A utilitarian twist? Performance measurement in the English national health service

McMaster, R. (2004) A utilitarian twist? Performance measurement in the English national health service. Journal of Economic Issues, 38(2), pp. 429-437.

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This article focuses on the performance grading of British National Health Service bodies under the auspices of the performance assessment framework and the performance rating system. The National Health Service (NHS) in England has allegedly been subject to ongoing structural change since the early 1990s. Such has been accompanied by the increased recourse to performance management and evaluation systems, such as performance grading, systematic reviews, and clinical governance. The increased generation of information and evidence, combined with structural reform, has been hailed as affording the opportunity for the devolution of power from the organized medical profession and politicians to the wider community, particularly concerning decisions of rationing, prioritization, and funding. The optimistic scenario of community empowerment resonates with the notions of warranted knowledge and the instrumental valuation principle, as part of the process of forming efficacious policy in the Great Community. Indeed, advocates of NHS reform argue that the increased generation of information will provide an objective assessment for gauging the performance of NHS bodies over a range of activities, thereby increasing transparency and accountability, as well as furnishing agents within the NHS with incentives to enhance the efficiency and effectiveness of health care provision.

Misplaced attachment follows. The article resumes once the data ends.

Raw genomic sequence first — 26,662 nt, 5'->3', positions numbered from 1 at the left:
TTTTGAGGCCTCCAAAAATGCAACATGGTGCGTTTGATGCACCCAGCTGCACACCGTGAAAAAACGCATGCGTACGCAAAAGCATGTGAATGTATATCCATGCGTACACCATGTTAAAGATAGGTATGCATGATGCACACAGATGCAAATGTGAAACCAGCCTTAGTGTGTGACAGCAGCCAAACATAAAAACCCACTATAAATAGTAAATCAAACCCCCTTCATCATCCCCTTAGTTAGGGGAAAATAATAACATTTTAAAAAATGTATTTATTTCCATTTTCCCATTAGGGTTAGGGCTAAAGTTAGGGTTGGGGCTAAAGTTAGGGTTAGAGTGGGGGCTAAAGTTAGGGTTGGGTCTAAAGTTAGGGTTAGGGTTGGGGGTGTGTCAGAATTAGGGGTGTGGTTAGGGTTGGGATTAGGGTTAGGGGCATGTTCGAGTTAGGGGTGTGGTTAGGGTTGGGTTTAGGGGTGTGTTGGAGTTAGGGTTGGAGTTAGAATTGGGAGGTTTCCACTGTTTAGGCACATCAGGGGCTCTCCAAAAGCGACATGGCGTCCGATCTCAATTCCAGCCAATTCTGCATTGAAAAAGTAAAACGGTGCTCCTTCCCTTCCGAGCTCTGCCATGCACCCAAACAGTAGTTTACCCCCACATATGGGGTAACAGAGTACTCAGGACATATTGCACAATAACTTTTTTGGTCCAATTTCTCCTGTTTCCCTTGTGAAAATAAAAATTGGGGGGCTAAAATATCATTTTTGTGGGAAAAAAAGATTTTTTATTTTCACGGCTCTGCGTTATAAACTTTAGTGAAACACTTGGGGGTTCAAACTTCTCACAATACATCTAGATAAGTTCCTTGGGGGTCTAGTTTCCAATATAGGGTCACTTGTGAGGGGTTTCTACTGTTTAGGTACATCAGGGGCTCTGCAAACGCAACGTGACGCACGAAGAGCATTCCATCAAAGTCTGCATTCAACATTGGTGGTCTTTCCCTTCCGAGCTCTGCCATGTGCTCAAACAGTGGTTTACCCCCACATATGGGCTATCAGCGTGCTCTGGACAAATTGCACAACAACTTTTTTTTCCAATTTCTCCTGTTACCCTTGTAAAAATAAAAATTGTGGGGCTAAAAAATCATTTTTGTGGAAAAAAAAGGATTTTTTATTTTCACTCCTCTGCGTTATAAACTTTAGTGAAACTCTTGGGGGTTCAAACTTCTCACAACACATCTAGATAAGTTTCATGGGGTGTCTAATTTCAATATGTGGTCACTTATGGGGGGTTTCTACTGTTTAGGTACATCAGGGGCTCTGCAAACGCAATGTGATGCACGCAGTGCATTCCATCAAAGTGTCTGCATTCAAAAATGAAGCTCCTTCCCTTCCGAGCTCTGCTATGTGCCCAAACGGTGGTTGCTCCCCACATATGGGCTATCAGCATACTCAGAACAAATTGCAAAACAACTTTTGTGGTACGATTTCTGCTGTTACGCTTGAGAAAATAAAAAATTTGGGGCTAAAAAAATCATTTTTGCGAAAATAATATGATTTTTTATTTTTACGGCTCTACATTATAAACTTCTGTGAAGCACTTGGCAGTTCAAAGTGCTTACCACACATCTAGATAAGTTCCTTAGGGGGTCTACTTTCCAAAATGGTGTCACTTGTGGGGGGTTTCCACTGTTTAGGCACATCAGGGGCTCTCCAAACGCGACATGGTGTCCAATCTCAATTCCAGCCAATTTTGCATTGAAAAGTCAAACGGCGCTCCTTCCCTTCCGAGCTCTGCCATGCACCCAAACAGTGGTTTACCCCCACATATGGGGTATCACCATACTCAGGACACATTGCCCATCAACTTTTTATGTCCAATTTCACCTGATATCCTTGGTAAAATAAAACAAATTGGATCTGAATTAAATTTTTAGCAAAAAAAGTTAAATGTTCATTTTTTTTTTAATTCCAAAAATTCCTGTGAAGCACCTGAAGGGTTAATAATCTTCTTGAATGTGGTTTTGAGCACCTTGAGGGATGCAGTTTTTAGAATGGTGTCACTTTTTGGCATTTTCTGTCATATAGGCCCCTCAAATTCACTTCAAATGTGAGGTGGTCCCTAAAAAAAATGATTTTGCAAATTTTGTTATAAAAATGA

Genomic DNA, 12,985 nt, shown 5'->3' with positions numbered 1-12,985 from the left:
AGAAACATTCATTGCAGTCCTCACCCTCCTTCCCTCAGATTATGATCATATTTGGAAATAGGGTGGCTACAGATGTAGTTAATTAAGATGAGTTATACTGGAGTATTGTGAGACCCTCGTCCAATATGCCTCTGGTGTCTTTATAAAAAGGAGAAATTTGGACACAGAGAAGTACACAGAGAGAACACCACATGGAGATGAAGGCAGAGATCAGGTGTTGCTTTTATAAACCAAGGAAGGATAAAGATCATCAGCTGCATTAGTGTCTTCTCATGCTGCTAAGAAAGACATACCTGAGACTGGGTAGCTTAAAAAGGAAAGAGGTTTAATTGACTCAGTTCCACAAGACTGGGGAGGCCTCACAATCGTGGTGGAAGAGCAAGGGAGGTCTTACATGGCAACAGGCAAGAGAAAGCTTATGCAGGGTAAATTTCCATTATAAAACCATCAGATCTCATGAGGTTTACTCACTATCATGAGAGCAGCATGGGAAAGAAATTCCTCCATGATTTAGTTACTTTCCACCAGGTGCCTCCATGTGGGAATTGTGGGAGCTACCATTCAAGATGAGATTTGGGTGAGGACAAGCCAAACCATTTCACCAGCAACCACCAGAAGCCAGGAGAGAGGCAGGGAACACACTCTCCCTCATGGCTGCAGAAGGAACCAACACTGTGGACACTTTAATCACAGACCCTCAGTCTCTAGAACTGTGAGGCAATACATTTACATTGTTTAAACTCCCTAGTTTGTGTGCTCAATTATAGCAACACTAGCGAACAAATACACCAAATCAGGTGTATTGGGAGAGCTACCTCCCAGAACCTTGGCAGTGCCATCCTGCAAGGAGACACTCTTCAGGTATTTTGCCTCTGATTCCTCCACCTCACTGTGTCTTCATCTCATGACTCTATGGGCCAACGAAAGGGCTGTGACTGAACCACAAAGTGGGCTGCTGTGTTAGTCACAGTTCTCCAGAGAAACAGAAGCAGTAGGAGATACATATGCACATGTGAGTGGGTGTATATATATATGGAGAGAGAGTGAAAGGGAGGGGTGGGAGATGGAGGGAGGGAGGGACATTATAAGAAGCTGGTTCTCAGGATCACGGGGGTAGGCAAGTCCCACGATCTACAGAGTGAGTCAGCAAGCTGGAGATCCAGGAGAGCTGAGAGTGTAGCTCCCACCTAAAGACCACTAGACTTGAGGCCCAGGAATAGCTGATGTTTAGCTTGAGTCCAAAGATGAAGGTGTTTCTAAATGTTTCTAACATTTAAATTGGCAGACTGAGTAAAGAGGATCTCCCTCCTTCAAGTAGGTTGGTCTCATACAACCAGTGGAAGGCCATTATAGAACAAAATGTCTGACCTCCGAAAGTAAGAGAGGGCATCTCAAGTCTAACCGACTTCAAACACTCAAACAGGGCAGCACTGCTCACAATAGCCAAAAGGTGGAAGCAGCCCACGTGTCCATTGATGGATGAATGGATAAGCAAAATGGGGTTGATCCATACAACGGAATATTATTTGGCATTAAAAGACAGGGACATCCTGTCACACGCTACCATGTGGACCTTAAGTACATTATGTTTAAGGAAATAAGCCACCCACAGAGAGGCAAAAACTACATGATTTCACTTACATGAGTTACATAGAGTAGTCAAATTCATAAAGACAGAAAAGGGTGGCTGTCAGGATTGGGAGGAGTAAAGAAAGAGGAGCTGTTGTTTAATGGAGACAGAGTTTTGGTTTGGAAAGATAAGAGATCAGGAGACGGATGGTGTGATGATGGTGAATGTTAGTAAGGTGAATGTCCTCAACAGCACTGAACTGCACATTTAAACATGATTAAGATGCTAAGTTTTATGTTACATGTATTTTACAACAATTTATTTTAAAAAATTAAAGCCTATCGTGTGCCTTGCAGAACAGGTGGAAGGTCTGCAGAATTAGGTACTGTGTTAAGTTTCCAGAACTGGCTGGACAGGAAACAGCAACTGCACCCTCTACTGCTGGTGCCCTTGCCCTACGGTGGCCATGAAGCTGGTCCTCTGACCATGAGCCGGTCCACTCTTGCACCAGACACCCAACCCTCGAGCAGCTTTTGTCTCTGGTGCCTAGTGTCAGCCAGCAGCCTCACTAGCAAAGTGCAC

Item Type:Articles
Glasgow Author(s) Enlighten ID:McMaster, Professor Robert
Authors: McMaster, R.
Subjects:H Social Sciences > HB Economic Theory
College/School:College of Social Sciences > Adam Smith Business School
Journal Name:Journal of Economic Issues

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